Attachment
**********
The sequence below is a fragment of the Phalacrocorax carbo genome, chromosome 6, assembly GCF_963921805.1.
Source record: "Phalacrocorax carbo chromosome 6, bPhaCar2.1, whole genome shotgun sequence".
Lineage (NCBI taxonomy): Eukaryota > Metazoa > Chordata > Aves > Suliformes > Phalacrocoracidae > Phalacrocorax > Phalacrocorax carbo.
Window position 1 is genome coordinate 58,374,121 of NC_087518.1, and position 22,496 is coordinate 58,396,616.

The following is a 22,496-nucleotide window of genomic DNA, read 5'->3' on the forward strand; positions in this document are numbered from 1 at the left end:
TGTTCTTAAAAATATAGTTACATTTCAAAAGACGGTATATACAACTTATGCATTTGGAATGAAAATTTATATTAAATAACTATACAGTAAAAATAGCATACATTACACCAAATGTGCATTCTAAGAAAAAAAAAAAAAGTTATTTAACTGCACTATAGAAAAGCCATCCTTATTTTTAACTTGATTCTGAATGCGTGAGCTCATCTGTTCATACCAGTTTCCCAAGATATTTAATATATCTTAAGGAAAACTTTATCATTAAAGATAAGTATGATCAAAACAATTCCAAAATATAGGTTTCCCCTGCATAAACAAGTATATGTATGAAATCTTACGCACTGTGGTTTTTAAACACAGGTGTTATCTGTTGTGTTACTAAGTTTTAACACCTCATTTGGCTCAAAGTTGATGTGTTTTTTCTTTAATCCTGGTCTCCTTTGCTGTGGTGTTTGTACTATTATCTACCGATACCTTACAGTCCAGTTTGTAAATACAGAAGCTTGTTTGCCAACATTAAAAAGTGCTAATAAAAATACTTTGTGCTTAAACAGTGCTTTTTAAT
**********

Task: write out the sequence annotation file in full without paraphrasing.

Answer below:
The sequence below is a fragment of the Phalacrocorax carbo genome, chromosome 6, assembly GCF_963921805.1.
Source record: "Phalacrocorax carbo chromosome 6, bPhaCar2.1, whole genome shotgun sequence".
Lineage (NCBI taxonomy): Eukaryota > Metazoa > Chordata > Aves > Suliformes > Phalacrocoracidae > Phalacrocorax > Phalacrocorax carbo.
Window position 1 is genome coordinate 58,374,121 of NC_087518.1, and position 22,496 is coordinate 58,396,616.

The following is a 22,496-nucleotide window of genomic DNA, read 5'->3' on the forward strand; positions in this document are numbered from 1 at the left end:
TGTTCTTAAAAATATAGTTACATTTCAAAAGACGGTATATACAACTTATGCATTTGGAATGAAAATTTATATTAAATAACTATACAGTAAAAATAGCATACATTACACCAAATGTGCATTCTAAGAAAAAAAAAAAAAGTTATTTAACTGCACTATAGAAAAGCCATCCTTATTTTTAACTTGATTCTGAATGCGTGAGCTCATCTGTTCATACCAGTTTCCCAAGATATTTAATATATCTTAAGGAAAACTTTATCATTAAAGATAAGTATGATCAAAACAATTCCAAAATATAGGTTTCCCCTGCATAAACAAGTATATGTATGAAATCTTACGCACTGTGGTTTTTAAACACAGGTGTTATCTGTTGTGTTACTAAGTTTTAACACCTCATTTGGCTCAAAGTTGATGTGTTTTTTCTTTAATCCTGGTCTCCTTTGCTGTGGTGTTTGTACTATTATCTACCGATACCTTACAGTCCAGTTTGTAAATACAGAAGCTTGTTTGCCAACATTAAAAAGTGCTAATAAAAATACTTTGTGCTTAAACAGTGCTTTTTAAT